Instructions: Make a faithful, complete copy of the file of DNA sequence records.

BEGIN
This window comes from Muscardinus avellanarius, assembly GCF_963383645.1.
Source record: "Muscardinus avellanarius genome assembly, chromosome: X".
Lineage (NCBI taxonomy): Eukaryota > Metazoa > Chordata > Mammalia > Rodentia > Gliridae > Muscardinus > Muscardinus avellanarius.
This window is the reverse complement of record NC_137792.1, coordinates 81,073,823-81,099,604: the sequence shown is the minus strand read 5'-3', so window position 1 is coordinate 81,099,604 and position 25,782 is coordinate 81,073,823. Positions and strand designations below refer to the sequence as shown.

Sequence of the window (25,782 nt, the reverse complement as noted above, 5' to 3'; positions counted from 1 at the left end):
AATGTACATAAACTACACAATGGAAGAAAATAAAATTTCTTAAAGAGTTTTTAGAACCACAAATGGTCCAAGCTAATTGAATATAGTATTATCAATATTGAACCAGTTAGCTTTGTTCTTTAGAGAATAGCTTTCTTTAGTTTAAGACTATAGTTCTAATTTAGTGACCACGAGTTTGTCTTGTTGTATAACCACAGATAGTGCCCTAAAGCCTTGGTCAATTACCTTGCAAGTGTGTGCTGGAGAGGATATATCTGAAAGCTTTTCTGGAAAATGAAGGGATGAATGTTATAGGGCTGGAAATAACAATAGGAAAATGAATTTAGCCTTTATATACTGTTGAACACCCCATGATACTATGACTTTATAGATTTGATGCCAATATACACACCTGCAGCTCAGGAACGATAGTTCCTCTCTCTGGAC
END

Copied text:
This window comes from Muscardinus avellanarius, assembly GCF_963383645.1.
Source record: "Muscardinus avellanarius genome assembly, chromosome: X".
Lineage (NCBI taxonomy): Eukaryota > Metazoa > Chordata > Mammalia > Rodentia > Gliridae > Muscardinus > Muscardinus avellanarius.
This window is the reverse complement of record NC_137792.1, coordinates 81,073,823-81,099,604: the sequence shown is the minus strand read 5'-3', so window position 1 is coordinate 81,099,604 and position 25,782 is coordinate 81,073,823. Positions and strand designations below refer to the sequence as shown.

Sequence of the window (25,782 nt, the reverse complement as noted above, 5' to 3'; positions counted from 1 at the left end):
AATGTACATAAACTACACAATGGAAGAAAATAAAATTTCTTAAAGAGTTTTTAGAACCACAAATGGTCCAAGCTAATTGAATATAGTATTATCAATATTGAACCAGTTAGCTTTGTTCTTTAGAGAATAGCTTTCTTTAGTTTAAGACTATAGTTCTAATTTAGTGACCACGAGTTTGTCTTGTTGTATAACCACAGATAGTGCCCTAAAGCCTTGGTCAATTACCTTGCAAGTGTGTGCTGGAGAGGATATATCTGAAAGCTTTTCTGGAAAATGAAGGGATGAATGTTATAGGGCTGGAAATAACAATAGGAAAATGAATTTAGCCTTTATATACTGTTGAACACCCCATGATACTATGACTTTATAGATTTGATGCCAATATACACACCTGCAGCTCAGGAACGATAGTTCCTCTCTCTGGAC